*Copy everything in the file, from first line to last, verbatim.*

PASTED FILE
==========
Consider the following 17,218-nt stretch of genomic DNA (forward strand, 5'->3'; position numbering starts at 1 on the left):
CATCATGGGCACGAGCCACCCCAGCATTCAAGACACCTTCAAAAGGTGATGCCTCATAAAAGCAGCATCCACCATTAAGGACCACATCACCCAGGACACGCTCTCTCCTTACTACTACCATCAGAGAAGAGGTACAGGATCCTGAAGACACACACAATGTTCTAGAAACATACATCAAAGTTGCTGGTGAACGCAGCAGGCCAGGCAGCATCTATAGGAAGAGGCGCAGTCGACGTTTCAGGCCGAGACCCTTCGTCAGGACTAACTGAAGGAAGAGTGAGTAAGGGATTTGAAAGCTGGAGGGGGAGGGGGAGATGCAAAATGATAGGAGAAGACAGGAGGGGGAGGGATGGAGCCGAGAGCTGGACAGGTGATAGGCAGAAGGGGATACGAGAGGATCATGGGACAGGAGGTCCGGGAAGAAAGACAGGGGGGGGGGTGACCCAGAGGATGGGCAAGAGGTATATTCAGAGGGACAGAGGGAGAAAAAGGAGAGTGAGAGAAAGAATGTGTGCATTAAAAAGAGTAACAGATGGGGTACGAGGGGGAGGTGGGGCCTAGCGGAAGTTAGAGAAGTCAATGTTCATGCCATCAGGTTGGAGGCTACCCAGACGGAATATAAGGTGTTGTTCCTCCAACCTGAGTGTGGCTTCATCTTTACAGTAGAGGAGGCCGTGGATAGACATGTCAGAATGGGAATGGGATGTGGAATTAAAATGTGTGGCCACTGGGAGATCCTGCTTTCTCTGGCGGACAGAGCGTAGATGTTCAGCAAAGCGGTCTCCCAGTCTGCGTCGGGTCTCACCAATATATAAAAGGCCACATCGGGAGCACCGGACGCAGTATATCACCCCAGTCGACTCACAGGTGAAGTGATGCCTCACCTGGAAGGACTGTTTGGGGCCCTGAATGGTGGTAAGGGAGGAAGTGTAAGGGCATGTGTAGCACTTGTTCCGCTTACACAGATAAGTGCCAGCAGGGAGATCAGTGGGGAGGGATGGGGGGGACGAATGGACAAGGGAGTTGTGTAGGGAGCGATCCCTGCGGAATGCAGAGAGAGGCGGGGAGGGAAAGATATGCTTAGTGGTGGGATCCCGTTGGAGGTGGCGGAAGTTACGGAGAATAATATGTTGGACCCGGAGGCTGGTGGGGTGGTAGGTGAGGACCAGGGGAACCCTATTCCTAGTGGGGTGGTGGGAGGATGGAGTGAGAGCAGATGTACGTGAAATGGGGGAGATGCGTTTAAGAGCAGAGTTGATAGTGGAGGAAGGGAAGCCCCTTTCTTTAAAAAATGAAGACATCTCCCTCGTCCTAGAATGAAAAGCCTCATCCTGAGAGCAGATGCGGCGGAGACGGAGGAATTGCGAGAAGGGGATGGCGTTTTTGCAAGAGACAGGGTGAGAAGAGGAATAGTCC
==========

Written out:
Consider the following 17,218-nt stretch of genomic DNA (forward strand, 5'->3'; position numbering starts at 1 on the left):
CATCATGGGCACGAGCCACCCCAGCATTCAAGACACCTTCAAAAGGTGATGCCTCATAAAAGCAGCATCCACCATTAAGGACCACATCACCCAGGACACGCTCTCTCCTTACTACTACCATCAGAGAAGAGGTACAGGATCCTGAAGACACACACAATGTTCTAGAAACATACATCAAAGTTGCTGGTGAACGCAGCAGGCCAGGCAGCATCTATAGGAAGAGGCGCAGTCGACGTTTCAGGCCGAGACCCTTCGTCAGGACTAACTGAAGGAAGAGTGAGTAAGGGATTTGAAAGCTGGAGGGGGAGGGGGAGATGCAAAATGATAGGAGAAGACAGGAGGGGGAGGGATGGAGCCGAGAGCTGGACAGGTGATAGGCAGAAGGGGATACGAGAGGATCATGGGACAGGAGGTCCGGGAAGAAAGACAGGGGGGGGGGTGACCCAGAGGATGGGCAAGAGGTATATTCAGAGGGACAGAGGGAGAAAAAGGAGAGTGAGAGAAAGAATGTGTGCATTAAAAAGAGTAACAGATGGGGTACGAGGGGGAGGTGGGGCCTAGCGGAAGTTAGAGAAGTCAATGTTCATGCCATCAGGTTGGAGGCTACCCAGACGGAATATAAGGTGTTGTTCCTCCAACCTGAGTGTGGCTTCATCTTTACAGTAGAGGAGGCCGTGGATAGACATGTCAGAATGGGAATGGGATGTGGAATTAAAATGTGTGGCCACTGGGAGATCCTGCTTTCTCTGGCGGACAGAGCGTAGATGTTCAGCAAAGCGGTCTCCCAGTCTGCGTCGGGTCTCACCAATATATAAAAGGCCACATCGGGAGCACCGGACGCAGTATATCACCCCAGTCGACTCACAGGTGAAGTGATGCCTCACCTGGAAGGACTGTTTGGGGCCCTGAATGGTGGTAAGGGAGGAAGTGTAAGGGCATGTGTAGCACTTGTTCCGCTTACACAGATAAGTGCCAGCAGGGAGATCAGTGGGGAGGGATGGGGGGGACGAATGGACAAGGGAGTTGTGTAGGGAGCGATCCCTGCGGAATGCAGAGAGAGGCGGGGAGGGAAAGATATGCTTAGTGGTGGGATCCCGTTGGAGGTGGCGGAAGTTACGGAGAATAATATGTTGGACCCGGAGGCTGGTGGGGTGGTAGGTGAGGACCAGGGGAACCCTATTCCTAGTGGGGTGGTGGGAGGATGGAGTGAGAGCAGATGTACGTGAAATGGGGGAGATGCGTTTAAGAGCAGAGTTGATAGTGGAGGAAGGGAAGCCCCTTTCTTTAAAAAATGAAGACATCTCCCTCGTCCTAGAATGAAAAGCCTCATCCTGAGAGCAGATGCGGCGGAGACGGAGGAATTGCGAGAAGGGGATGGCGTTTTTGCAAGAGACAGGGTGAGAAGAGGAATAGTCC